A joint service of the UK Ag Weather Center and the National Weather Service.
Current Agricultural Weather Conditions in Tennessee
Based on observations at 1200pm CDT, Tuesday March 20, 2018
Across Tennessee...temperatures are near 46 degrees west, near 45 degrees central, and near 60 degrees east. Current sky conditions are light rain west, light rain central, and cloudy east. In the west, relative humidity is near 93%, and the dew point is near 44 degrees. In the central part of the state, relative humidity is near 89%, and the dew point is near 42 degrees. In the east, relative humidity is near 72%, and the dew point is near 51 degrees. There is patchy fog west and central. Winds are from the northwest at 12 mph west, where conditions are not favorable for spraying due to light rain. Winds are from the northwest at 14 mph with gusts at 22 mph central, where conditions are not favorable for spraying due to strong winds and light rain. Winds are from the west at 9 mph east, where conditions are favorable for spraying. Based on current available observations, the highest temperature is 61 degrees at Oak Ridge. The lowest temperature is 39 degrees at Union City.
Current NOWCAST not available:
Nowcasts are not issued routinely during fair weather. Only when
precipitation or other significant weather is occuring in this county will these
forecasts be issued. Currently, there is no short term forecast in effect.
US Radar, All NWS Radars (In near-real time), Current Livestock Heat Stress Index (LSI), Current Wind Chill Map
Hazardous Weather Outlook For BLOUNT County,TN
406 AM EDT Tue Mar 20 2018 /306 AM CDT Tue Mar 20 2018/ DAY ONE Today No hazardous weather is expected. DAYS TWO THROUGH SEVEN Tonight through Monday Rain Changing to Snow Showers across the Higher Elevations Tuesday Night through Wednesday NightWinter Storm Warning is effect for the Higher Elevations of southwest Virginia, such as High Knob, and the far eastern Tennessee Mountains for Tonight through Wednesday Evening A cold front will move across the Tennessee Valley and southern Appalachians Today with colder air spilling into the region. For Tonight through Wednesday evening, the colder air will move into the southern Appalachians with the rain changing to snow showers. Snow accumulations are expected across the higher elevations with snowfall of 2 to 5 inches, except 5 to 9 inches over the highest elevations of the Smoky Mountains and Roane Mountain. Across the lower elevations of southwest Virginia and the northern Plateau, snow accumulations of 1 to 2 inches are possible. Anyone planning on venturing out across the higher terrain, such as hikers, should plan for wintry conditions with temperatures dropping into the upper teens and middle 20s, windy conditions, snow packed and icy trails. Best to delay venturing out across the mountainous areas of the southern Appalachians. SPOTTER INFORMATION STATEMENT Spotter activation is not expected.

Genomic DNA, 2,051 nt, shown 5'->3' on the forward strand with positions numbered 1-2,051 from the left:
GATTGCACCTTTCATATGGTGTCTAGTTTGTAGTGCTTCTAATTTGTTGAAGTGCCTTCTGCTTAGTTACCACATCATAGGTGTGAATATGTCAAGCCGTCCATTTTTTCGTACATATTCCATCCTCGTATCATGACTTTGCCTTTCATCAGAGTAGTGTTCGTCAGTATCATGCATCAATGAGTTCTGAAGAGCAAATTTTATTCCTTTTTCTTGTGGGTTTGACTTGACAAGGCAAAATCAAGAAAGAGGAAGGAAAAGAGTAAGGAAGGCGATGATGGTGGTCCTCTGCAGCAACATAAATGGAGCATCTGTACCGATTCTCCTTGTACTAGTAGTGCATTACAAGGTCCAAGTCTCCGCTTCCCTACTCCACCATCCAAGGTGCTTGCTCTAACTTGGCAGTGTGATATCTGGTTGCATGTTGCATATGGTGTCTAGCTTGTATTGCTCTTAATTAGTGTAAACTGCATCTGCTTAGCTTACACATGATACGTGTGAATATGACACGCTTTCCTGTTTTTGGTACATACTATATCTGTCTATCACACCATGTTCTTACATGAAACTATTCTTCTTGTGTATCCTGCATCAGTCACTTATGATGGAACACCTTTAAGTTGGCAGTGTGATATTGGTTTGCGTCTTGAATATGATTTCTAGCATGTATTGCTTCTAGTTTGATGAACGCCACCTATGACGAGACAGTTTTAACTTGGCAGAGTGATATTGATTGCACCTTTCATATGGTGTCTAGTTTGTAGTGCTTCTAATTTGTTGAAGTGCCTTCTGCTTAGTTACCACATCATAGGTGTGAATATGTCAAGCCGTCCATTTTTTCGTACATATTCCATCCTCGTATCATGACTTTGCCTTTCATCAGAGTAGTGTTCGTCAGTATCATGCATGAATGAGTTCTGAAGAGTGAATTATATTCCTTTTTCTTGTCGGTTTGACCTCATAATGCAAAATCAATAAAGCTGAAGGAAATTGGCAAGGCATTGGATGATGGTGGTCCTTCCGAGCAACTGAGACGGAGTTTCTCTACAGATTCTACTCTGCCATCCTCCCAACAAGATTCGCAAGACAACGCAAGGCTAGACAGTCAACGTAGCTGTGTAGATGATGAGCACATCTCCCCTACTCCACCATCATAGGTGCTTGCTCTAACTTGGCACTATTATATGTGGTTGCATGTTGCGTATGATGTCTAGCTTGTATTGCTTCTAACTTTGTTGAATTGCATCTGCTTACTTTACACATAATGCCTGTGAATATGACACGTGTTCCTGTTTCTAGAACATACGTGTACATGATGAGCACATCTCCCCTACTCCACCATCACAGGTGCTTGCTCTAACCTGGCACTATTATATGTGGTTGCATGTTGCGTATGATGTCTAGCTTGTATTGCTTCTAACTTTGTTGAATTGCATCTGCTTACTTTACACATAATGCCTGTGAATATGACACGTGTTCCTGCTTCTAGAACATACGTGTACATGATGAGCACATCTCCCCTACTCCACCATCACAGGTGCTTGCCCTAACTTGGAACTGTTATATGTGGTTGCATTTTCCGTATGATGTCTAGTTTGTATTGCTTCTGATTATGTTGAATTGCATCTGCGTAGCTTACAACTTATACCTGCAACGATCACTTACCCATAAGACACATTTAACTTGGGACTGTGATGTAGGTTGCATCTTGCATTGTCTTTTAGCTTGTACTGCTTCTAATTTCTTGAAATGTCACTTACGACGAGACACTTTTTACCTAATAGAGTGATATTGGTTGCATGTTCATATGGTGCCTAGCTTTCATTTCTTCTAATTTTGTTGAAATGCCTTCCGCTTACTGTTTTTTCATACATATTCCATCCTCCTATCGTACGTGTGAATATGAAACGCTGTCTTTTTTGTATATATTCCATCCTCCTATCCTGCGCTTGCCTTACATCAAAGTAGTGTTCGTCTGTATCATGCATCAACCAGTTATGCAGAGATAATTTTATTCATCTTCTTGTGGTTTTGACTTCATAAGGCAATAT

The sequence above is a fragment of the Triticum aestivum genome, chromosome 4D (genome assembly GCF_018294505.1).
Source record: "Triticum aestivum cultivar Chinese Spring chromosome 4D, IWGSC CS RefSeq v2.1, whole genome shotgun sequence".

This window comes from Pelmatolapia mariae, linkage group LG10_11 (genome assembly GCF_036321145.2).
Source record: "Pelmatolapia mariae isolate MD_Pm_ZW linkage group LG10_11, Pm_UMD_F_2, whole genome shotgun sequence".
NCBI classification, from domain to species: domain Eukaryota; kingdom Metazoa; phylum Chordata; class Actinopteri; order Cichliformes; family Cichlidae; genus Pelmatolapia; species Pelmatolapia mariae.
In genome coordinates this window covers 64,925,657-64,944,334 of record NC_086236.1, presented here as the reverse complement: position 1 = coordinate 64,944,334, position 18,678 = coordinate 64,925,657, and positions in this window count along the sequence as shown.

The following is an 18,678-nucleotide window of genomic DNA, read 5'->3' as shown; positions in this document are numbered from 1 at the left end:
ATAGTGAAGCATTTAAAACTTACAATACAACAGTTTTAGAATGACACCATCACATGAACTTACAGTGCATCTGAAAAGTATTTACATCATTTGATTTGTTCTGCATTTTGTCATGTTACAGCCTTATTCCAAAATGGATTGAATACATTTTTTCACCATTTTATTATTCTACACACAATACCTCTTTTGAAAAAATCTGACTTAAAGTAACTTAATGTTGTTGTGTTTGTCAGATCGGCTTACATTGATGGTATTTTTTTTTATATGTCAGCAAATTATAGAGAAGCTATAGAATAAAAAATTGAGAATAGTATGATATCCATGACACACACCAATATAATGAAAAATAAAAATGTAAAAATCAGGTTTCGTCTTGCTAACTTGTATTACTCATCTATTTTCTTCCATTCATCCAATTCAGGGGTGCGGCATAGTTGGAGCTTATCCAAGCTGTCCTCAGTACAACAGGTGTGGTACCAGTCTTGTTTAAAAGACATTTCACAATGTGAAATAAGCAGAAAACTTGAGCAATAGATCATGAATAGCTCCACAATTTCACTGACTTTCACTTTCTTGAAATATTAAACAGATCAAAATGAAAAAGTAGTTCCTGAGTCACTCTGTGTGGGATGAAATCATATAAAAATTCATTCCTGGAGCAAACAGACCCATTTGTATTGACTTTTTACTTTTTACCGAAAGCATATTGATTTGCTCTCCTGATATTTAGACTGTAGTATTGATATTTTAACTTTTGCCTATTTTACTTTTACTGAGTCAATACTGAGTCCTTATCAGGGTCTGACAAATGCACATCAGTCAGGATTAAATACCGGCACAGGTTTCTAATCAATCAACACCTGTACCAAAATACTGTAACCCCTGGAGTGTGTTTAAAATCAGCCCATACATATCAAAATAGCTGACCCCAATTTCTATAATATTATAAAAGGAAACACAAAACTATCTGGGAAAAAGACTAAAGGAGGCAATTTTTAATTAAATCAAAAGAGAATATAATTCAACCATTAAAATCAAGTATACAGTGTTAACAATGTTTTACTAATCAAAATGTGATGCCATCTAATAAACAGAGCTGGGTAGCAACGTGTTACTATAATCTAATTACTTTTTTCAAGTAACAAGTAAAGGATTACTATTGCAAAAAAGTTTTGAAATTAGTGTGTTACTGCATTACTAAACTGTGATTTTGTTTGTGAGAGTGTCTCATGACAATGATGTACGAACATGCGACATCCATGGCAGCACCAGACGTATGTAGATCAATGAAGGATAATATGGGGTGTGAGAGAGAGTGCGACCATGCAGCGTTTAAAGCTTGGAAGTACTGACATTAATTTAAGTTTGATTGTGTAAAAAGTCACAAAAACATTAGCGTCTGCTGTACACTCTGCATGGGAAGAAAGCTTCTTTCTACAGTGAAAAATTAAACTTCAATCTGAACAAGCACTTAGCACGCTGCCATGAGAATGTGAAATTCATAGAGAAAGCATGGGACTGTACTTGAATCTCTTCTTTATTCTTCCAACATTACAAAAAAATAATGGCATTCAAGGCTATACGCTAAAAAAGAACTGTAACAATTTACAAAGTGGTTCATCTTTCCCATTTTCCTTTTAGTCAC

7-Day Forecast For BLOUNT County, TN
1050 AM EDT Tue Mar 20 2018
THIS AFTERNOON TONIGHT WEDNESDAY WEDNESDAY NIGHT THURSDAY THURSDAY NIGHT FRIDAY FRIDAY NIGHT SATURDAY SATURDAY NIGHT SUNDAY SUNDAY NIGHT MONDAY
Medium & Long Range Outlook For Tennessee
TENNESSEE --------------------------------------------- 6 TO 10 DAY 8 TO 14 DAY 30 DAY 90 DAY MAR 25-29 MAR 27-APR 2 MAR MAR-MAY ----------- ----------- -------- --------- Temperature: Above Normal Normal Above Precipitation: Above Above Above Above .... Medium and long range outlooks provided by NCEP/K. Thomas Priddy5 Day Rainfall Forecast, 6 to 10 Day , 8 to 14 Day , Text, 30-Day Outook, 90-Day Outook, 120-Day Outlook
Tuesday March 20, 2018 the 79th Day of Year --------------------------------------------------- SUN Declination 0.230000 Distance 0.999721 AU Rise 06:49 EDT Set 18:59 EDT Transit Meridian 12:53 EDT Civil Twilight Begins 06:25 EDT Ends 19:24 EDT Calculations made for central point in the state. Time in ET -- and will vary due to location and elevation -- Priddy
Historical Weather And Climate Facts For Today
MARCH 20TH HISTORIC WEATHER EVENTS ...1882... A tornado (unofficially F2) struck the north side of Lexington, KY destroying barns and a roundhouse. (NWS Louisville) ...1924... A late winter storm in Oklahoma produced nearly a foot of snow at Oklahoma City and at Tulsa. (David Ludlum) ...1948... The city of Juneau received 31 inches of snow in 24 hours, a record for the Alaska capitol. (20th-21st) (David Ludlum) ...1984... A severe three day winter storm came to an end over the Central Plains. The storm produced up to twenty inches of snow in Colorado, Nebraska and Kansas, and left a thick coat of ice from eastern Kansas across northwestern Missouri into Iowa. (Storm Data)
Ag Weather Center, Department of Biosystems & Agricultural Engineering, University of Kentucky